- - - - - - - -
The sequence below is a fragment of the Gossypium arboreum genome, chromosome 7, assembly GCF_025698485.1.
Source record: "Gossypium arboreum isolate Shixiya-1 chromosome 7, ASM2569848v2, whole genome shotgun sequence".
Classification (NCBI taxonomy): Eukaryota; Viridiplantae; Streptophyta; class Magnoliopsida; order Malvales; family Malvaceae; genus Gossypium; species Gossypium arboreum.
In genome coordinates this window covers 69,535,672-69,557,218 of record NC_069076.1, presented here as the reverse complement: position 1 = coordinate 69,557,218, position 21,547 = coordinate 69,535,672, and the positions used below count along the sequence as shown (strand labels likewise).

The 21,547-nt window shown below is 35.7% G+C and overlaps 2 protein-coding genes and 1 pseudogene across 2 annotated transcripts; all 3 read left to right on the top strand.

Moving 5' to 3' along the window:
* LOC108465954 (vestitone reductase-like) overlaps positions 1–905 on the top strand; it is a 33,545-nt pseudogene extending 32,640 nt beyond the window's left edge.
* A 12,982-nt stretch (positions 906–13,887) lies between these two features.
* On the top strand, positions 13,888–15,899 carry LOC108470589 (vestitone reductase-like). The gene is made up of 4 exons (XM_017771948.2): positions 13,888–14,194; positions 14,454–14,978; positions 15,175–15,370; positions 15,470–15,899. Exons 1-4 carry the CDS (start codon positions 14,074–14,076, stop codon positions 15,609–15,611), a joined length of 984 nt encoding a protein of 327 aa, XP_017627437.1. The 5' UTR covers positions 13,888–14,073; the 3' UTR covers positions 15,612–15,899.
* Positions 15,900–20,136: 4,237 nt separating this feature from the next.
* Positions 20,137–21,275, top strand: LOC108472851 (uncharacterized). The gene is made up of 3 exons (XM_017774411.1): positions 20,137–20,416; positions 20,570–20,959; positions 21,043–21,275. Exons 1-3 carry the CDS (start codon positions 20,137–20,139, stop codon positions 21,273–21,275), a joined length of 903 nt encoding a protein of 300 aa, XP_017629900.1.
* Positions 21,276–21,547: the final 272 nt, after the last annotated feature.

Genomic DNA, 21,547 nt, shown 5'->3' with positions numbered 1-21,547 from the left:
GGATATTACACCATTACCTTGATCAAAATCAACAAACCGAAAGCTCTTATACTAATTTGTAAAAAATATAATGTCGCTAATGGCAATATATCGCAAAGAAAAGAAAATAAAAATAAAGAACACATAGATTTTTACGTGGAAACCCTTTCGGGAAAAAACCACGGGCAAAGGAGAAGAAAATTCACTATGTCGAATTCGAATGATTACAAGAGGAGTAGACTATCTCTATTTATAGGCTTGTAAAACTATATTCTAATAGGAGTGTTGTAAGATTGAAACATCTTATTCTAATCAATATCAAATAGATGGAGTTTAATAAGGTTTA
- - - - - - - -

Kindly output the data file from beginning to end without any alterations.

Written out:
The sequence below is a fragment of the Gossypium arboreum genome, chromosome 7, assembly GCF_025698485.1.
Source record: "Gossypium arboreum isolate Shixiya-1 chromosome 7, ASM2569848v2, whole genome shotgun sequence".
Classification (NCBI taxonomy): Eukaryota; Viridiplantae; Streptophyta; class Magnoliopsida; order Malvales; family Malvaceae; genus Gossypium; species Gossypium arboreum.
In genome coordinates this window covers 69,535,672-69,557,218 of record NC_069076.1, presented here as the reverse complement: position 1 = coordinate 69,557,218, position 21,547 = coordinate 69,535,672, and the positions used below count along the sequence as shown (strand labels likewise).

The 21,547-nt window shown below is 35.7% G+C and overlaps 2 protein-coding genes and 1 pseudogene across 2 annotated transcripts; all 3 read left to right on the top strand.

Moving 5' to 3' along the window:
* LOC108465954 (vestitone reductase-like) overlaps positions 1–905 on the top strand; it is a 33,545-nt pseudogene extending 32,640 nt beyond the window's left edge.
* A 12,982-nt stretch (positions 906–13,887) lies between these two features.
* On the top strand, positions 13,888–15,899 carry LOC108470589 (vestitone reductase-like). The gene is made up of 4 exons (XM_017771948.2): positions 13,888–14,194; positions 14,454–14,978; positions 15,175–15,370; positions 15,470–15,899. Exons 1-4 carry the CDS (start codon positions 14,074–14,076, stop codon positions 15,609–15,611), a joined length of 984 nt encoding a protein of 327 aa, XP_017627437.1. The 5' UTR covers positions 13,888–14,073; the 3' UTR covers positions 15,612–15,899.
* Positions 15,900–20,136: 4,237 nt separating this feature from the next.
* Positions 20,137–21,275, top strand: LOC108472851 (uncharacterized). The gene is made up of 3 exons (XM_017774411.1): positions 20,137–20,416; positions 20,570–20,959; positions 21,043–21,275. Exons 1-3 carry the CDS (start codon positions 20,137–20,139, stop codon positions 21,273–21,275), a joined length of 903 nt encoding a protein of 300 aa, XP_017629900.1.
* Positions 21,276–21,547: the final 272 nt, after the last annotated feature.

Genomic DNA, 21,547 nt, shown 5'->3' with positions numbered 1-21,547 from the left:
GGATATTACACCATTACCTTGATCAAAATCAACAAACCGAAAGCTCTTATACTAATTTGTAAAAAATATAATGTCGCTAATGGCAATATATCGCAAAGAAAAGAAAATAAAAATAAAGAACACATAGATTTTTACGTGGAAACCCTTTCGGGAAAAAACCACGGGCAAAGGAGAAGAAAATTCACTATGTCGAATTCGAATGATTACAAGAGGAGTAGACTATCTCTATTTATAGGCTTGTAAAACTATATTCTAATAGGAGTGTTGTAAGATTGAAACATCTTATTCTAATCAATATCAAATAGATGGAGTTTAATAAGGTTTA